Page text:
Or has He attempted to govern you by authority rather than by love? Parents, you say, never get the love of their children by dint of mere authority; and do you on this ground complain of God that He has required too much and has seemed to expect to gain your love by mere requisitions? Are you disappointed, and do you find on better acquaintance that God is not what you expected? Sometimes in earthly relationships persons find themselves mistaken. Many a one has said this mournfully--"I have been mistaken; I am sorely disappointed; I am utterly undone!" So some of you are disappointed--perhaps--are you? Is not religion what you supposed it to be? Is it not as good as you expected? Does it fail to meet your wants as you expected it would? A man once said to me after I had been presenting the fulness of gospel salvation--"Either the Gospel is not what it pretends to be, or I do not know anything about it."-- Doubtless in all such cases the latter supposition is the fact--the man knows nothing about the true gospel by actual experience. How is this with you?

But let me ask you again--Wherein has God forfeited your confidence? Tell him, tell him, if you can. If such be the fact, He allows you to tell him so. He says, "Testify against me." I never shall forget the forbearance and kindness with which He treated me when I ventured to tell him how troubled I was to believe his word. I was pleading for the gift of the Holy Ghost, on the strength of the promise in Luke 11. "If a son shall ask bread of any of you that is a father, will he give him a stone? If ye then, being evil, know how to give good gifts to your children, how much more shall your Heavenly Father give the Holy Spirit to them that ask him?" I was pleading this promise, and it seemed to me that I had been asking for this bread of life a long time and yet did not obtain it. I therefore said--"O Lord, I am a father, and I love to give to my children any thing and every thing that they ask and that I think will be a real good to them. I give them such good things, and do not give them occasion to ask and tease me over and over. Now, Lord, how is this matter as between me and thee?" When I ventured to plead thus with God, he did not rebuke me, by any means, but this He did;--He showed me that the fault was wholly in myself, and He let me know what I must do. He bore with me most tenderly and most graciously; and so, my hearers, will he surely do with you. Suppose someone here in this house should say--"I have used all the means of salvation, yet I am not saved. I have done all my part faithfully; but God has dealt hardly with me, and I can trust him no longer. I thought once that I would and did give him my heart, but I take it back."

On what grounds do you say this? What has God done, or what has He failed to do, that you should thus complain of him, and break friendship and withdraw confidence? Perhaps you will say, "I have not found him a sufficient portion. Before I turned from my sins to God I was told that He would be a sufficient portion for my soul, but I have tried it and have not found it so. My heart has not been satisfied and therefore I return to the world again to make that my portion."

And must you then say that Christ is an unfaithful lover for your soul, so that you must go after other lovers? Does He withhold all proper manifestations of affection? Do you go to Him imploring some token of his friendship, and does he sternly withhold any and all such manifestations? He has said, "Seek and ye shall find." Do you seek honestly and humbly and yet find nothing? He has said also--"He that hath my commandments and keepeth them, loveth me, and I will love him and will manifest myself unto him." He has surely said--"And ye shall seek for me and find me when ye shall search for me with all your heart." Are you prepared to deny the truth of these promises? Can you testify against God that you have sought thus and have not found?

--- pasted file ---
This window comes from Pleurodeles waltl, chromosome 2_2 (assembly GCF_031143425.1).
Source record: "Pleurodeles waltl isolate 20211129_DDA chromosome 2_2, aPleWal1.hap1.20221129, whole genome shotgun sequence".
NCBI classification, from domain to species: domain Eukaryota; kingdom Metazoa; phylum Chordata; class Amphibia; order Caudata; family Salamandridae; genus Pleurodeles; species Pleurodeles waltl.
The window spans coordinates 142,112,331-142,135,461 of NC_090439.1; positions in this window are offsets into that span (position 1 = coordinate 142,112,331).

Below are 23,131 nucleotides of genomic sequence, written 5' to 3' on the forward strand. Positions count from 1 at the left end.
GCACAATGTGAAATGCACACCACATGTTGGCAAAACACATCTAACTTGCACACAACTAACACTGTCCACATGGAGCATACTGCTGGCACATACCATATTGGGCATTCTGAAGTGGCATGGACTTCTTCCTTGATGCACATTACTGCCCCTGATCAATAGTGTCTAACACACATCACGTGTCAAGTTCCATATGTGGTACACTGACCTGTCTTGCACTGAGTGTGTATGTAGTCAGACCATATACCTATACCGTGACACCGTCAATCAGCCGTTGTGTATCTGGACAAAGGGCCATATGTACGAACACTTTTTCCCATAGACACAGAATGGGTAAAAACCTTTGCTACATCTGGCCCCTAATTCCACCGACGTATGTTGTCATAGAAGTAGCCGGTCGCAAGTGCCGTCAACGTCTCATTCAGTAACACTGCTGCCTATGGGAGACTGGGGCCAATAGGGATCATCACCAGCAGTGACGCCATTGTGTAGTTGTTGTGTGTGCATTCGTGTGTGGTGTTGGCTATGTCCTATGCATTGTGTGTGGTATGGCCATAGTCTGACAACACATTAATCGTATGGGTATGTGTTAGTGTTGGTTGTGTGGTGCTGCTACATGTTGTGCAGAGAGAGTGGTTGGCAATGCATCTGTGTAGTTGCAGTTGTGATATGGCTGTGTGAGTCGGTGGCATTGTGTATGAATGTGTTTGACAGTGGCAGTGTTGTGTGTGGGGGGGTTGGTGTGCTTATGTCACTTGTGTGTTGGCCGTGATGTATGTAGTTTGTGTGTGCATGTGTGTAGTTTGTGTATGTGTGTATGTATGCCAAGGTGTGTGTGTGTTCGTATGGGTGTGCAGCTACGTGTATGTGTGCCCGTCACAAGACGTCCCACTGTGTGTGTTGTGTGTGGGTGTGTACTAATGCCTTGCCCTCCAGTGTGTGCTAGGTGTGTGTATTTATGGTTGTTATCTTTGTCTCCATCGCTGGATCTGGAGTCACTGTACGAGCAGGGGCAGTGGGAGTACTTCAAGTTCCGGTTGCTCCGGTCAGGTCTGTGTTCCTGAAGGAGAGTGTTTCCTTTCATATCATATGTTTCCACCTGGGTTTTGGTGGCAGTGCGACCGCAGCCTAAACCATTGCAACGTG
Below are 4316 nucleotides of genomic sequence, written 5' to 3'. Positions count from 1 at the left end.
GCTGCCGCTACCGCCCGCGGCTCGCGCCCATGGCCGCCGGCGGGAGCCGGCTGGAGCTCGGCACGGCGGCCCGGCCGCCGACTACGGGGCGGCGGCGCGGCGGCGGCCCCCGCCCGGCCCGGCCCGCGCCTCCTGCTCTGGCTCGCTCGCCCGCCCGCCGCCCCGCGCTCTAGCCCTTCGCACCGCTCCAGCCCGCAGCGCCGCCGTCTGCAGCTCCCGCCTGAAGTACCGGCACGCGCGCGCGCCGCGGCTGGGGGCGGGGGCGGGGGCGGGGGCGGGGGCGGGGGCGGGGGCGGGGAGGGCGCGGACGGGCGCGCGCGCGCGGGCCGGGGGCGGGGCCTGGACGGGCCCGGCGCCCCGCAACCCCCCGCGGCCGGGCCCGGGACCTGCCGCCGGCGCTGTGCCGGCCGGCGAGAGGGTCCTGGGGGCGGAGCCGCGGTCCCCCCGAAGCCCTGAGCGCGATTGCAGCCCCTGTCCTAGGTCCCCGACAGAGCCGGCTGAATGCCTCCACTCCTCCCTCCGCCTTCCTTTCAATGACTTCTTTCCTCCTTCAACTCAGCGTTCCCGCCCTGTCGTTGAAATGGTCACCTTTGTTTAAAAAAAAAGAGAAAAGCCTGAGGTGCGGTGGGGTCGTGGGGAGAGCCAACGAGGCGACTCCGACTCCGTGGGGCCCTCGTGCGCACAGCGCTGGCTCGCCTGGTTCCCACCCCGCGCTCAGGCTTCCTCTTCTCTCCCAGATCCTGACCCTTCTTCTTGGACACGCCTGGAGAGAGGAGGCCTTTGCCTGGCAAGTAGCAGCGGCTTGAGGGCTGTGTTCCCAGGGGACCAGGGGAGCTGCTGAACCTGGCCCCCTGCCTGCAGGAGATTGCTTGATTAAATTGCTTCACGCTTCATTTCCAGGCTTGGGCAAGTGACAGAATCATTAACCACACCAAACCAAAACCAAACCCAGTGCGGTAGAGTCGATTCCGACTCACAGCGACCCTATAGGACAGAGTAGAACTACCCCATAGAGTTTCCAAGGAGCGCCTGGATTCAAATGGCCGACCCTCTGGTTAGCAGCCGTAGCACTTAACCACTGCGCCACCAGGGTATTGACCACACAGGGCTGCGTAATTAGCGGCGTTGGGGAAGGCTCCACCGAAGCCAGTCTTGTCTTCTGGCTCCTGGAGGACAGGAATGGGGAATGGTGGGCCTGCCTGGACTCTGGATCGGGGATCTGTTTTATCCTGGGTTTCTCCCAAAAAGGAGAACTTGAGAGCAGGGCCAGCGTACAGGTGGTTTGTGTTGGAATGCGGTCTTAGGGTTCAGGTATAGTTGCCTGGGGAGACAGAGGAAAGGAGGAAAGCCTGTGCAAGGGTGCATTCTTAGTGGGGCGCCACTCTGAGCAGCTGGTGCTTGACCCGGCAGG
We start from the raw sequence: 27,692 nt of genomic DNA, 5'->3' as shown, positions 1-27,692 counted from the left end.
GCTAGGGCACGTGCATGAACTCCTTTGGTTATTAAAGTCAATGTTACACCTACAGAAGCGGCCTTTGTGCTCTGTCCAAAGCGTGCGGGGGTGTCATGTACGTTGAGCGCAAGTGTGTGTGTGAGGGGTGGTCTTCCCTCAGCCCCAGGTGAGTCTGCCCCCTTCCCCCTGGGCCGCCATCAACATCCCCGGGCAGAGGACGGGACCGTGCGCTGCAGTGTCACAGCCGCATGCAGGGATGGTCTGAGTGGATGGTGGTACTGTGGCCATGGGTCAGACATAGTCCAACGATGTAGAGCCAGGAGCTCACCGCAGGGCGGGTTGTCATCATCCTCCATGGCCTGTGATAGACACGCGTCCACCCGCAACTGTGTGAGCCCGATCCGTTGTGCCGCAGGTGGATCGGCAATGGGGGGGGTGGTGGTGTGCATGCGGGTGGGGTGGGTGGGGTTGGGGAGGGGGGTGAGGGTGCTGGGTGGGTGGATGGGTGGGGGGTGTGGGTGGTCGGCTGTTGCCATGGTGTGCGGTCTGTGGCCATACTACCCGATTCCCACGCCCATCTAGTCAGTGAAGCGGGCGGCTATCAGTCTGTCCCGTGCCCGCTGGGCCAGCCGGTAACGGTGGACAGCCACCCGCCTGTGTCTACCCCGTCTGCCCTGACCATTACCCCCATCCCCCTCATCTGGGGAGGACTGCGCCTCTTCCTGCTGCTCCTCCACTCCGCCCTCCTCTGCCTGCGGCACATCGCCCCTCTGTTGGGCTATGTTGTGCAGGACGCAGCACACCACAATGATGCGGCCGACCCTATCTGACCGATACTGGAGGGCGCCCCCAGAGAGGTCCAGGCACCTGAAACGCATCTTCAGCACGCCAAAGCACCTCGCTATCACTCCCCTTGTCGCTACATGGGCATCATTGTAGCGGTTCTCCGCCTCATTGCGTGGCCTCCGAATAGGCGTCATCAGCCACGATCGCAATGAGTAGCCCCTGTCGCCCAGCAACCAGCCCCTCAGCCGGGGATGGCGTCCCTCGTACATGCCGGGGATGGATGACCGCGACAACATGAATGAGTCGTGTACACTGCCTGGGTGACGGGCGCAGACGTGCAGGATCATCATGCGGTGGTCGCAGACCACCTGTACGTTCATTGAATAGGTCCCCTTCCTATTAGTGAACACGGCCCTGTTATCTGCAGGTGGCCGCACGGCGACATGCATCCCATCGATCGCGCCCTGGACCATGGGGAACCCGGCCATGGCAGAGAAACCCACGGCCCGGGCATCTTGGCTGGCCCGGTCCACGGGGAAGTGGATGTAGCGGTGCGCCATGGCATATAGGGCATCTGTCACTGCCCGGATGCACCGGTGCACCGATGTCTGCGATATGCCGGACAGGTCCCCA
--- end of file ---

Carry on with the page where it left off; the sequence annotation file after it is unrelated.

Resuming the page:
Again, has He been hard-hearted when you have confessed your guilt before him? When you have come into his presence deeply humbled, and your bleeding heart has poured out its confessions and sorrows, has He quite certainly turned his ear away? He has promised to hear, to forgive and to restore, and will you say He has not done so? Can you say that while He has promised always to hear and to forgive, He yet has not done so?-- Now weigh this matter well, and be very sure that your own heart has been truly humbled before your God for all your sins.

Or have you found some friends more to your liking and such as more fully meet your wants? Will you say, "I must give my heart to some better friend than God?" And do you really think so?

Or are you sick of his love and does your heart therefore demand some change? Have you had the gospel until it has ceased to interest you, and has become an old story? Is this your case? Have you gained anything at all by transferring your affections to somebody else? Have you obtained better friends, more peace of mind, or more satisfaction? On the other hand, have you not lost something of substantial value? Have you not lost your own self-respect? When you look into your own face, do you not instinctively say--That is the face of a hypocrite? Have you not lost that sweetness of temper which you had in your first love? Do not your acquaintances see that something is wrong with you? Have you not such a sense of guilt that you dread everything that may enforce conviction? Are you not oppressed with a sense of shame? Do you not inwardly know that you are altogether hypocritical in your religion? Can you honestly draw near to God and tell him how much you love him? Or, on the other hand, is it not true that desire has fled--that every vestige of true affection has perished from your heart, and that the whole of your religion is mere hypocrisy? Do you not feel that you have acted most unreasonably and cruelly? Have you not acted madly? Has not your course in leaving your first love been one of moral insanity and infatuation?-- Have you not been compelled to say of yourself--"I have had no reason, I have acted like a lunatic; God knows I have played the fool and have erred exceedingly!"-- Have you not done as a treacherous wife who madly goes after other lovers and forsakes the covenant of her God and the plighted love of her vows? And are you not evermore going from bad to worse, getting still farther and farther from God, more and more grieving the Spirit by your course of dealings with God? Are you not doing more and more things which you will hate to confess and yet which you must confess, or never turn acceptably to God? Are you not wandering from God, and still building up walls of separation to obstruct your return? And worse still, if possible, are you not laying stumbling-blocks before others?